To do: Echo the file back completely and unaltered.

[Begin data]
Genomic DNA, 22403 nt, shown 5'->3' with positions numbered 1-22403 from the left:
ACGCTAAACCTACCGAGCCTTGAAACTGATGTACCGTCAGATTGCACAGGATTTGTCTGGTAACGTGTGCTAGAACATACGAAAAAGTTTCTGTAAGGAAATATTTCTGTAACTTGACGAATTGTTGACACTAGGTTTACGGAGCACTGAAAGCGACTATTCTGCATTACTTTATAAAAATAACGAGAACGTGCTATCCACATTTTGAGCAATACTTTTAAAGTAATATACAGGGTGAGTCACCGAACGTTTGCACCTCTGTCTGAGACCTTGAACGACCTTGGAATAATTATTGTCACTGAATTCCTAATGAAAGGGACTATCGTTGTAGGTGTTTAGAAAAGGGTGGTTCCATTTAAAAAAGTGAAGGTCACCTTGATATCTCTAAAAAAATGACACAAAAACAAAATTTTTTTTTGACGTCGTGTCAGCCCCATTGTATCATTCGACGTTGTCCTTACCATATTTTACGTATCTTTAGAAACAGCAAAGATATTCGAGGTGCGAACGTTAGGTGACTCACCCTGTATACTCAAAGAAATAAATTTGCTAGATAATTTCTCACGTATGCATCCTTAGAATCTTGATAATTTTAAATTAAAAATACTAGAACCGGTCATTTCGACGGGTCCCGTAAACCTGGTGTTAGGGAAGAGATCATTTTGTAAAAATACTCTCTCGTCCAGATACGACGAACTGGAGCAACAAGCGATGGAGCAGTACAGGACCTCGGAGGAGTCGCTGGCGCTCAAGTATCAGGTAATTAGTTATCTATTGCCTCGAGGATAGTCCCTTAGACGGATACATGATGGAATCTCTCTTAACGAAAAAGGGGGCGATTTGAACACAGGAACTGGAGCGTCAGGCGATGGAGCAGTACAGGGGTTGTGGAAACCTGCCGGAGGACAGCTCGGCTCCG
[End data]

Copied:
Genomic DNA, 22403 nt, shown 5'->3' with positions numbered 1-22403 from the left:
ACGCTAAACCTACCGAGCCTTGAAACTGATGTACCGTCAGATTGCACAGGATTTGTCTGGTAACGTGTGCTAGAACATACGAAAAAGTTTCTGTAAGGAAATATTTCTGTAACTTGACGAATTGTTGACACTAGGTTTACGGAGCACTGAAAGCGACTATTCTGCATTACTTTATAAAAATAACGAGAACGTGCTATCCACATTTTGAGCAATACTTTTAAAGTAATATACAGGGTGAGTCACCGAACGTTTGCACCTCTGTCTGAGACCTTGAACGACCTTGGAATAATTATTGTCACTGAATTCCTAATGAAAGGGACTATCGTTGTAGGTGTTTAGAAAAGGGTGGTTCCATTTAAAAAAGTGAAGGTCACCTTGATATCTCTAAAAAAATGACACAAAAACAAAATTTTTTTTTGACGTCGTGTCAGCCCCATTGTATCATTCGACGTTGTCCTTACCATATTTTACGTATCTTTAGAAACAGCAAAGATATTCGAGGTGCGAACGTTAGGTGACTCACCCTGTATACTCAAAGAAATAAATTTGCTAGATAATTTCTCACGTATGCATCCTTAGAATCTTGATAATTTTAAATTAAAAATACTAGAACCGGTCATTTCGACGGGTCCCGTAAACCTGGTGTTAGGGAAGAGATCATTTTGTAAAAATACTCTCTCGTCCAGATACGACGAACTGGAGCAACAAGCGATGGAGCAGTACAGGACCTCGGAGGAGTCGCTGGCGCTCAAGTATCAGGTAATTAGTTATCTATTGCCTCGAGGATAGTCCCTTAGACGGATACATGATGGAATCTCTCTTAACGAAAAAGGGGGCGATTTGAACACAGGAACTGGAGCGTCAGGCGATGGAGCAGTACAGGGGTTGTGGAAACCTGCCGGAGGACAGCTCGGCTCCG